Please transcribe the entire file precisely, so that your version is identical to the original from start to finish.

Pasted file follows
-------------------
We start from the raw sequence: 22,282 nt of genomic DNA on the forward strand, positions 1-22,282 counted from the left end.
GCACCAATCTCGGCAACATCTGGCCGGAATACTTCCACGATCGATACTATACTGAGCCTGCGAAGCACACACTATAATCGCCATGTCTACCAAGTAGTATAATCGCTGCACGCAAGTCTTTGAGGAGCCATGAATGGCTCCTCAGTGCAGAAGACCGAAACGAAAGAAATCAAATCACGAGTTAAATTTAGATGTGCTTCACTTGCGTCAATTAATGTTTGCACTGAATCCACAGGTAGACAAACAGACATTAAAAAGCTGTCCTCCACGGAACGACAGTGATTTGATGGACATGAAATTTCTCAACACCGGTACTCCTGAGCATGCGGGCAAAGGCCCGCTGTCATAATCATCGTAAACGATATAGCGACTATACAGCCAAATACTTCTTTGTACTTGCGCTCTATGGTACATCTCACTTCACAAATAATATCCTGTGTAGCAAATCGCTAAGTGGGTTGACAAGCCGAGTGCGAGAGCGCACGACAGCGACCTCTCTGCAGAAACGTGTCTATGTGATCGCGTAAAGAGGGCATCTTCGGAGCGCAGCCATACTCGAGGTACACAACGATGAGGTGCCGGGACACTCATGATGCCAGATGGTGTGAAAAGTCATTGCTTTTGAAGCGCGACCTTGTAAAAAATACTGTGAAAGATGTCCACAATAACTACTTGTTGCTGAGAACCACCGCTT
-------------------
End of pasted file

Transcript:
We start from the raw sequence: 22,282 nt of genomic DNA on the forward strand, positions 1-22,282 counted from the left end.
GCACCAATCTCGGCAACATCTGGCCGGAATACTTCCACGATCGATACTATACTGAGCCTGCGAAGCACACACTATAATCGCCATGTCTACCAAGTAGTATAATCGCTGCACGCAAGTCTTTGAGGAGCCATGAATGGCTCCTCAGTGCAGAAGACCGAAACGAAAGAAATCAAATCACGAGTTAAATTTAGATGTGCTTCACTTGCGTCAATTAATGTTTGCACTGAATCCACAGGTAGACAAACAGACATTAAAAAGCTGTCCTCCACGGAACGACAGTGATTTGATGGACATGAAATTTCTCAACACCGGTACTCCTGAGCATGCGGGCAAAGGCCCGCTGTCATAATCATCGTAAACGATATAGCGACTATACAGCCAAATACTTCTTTGTACTTGCGCTCTATGGTACATCTCACTTCACAAATAATATCCTGTGTAGCAAATCGCTAAGTGGGTTGACAAGCCGAGTGCGAGAGCGCACGACAGCGACCTCTCTGCAGAAACGTGTCTATGTGATCGCGTAAAGAGGGCATCTTCGGAGCGCAGCCATACTCGAGGTACACAACGATGAGGTGCCGGGACACTCATGATGCCAGATGGTGTGAAAAGTCATTGCTTTTGAAGCGCGACCTTGTAAAAAATACTGTGAAAGATGTCCACAATAACTACTTGTTGCTGAGAACCACCGCTT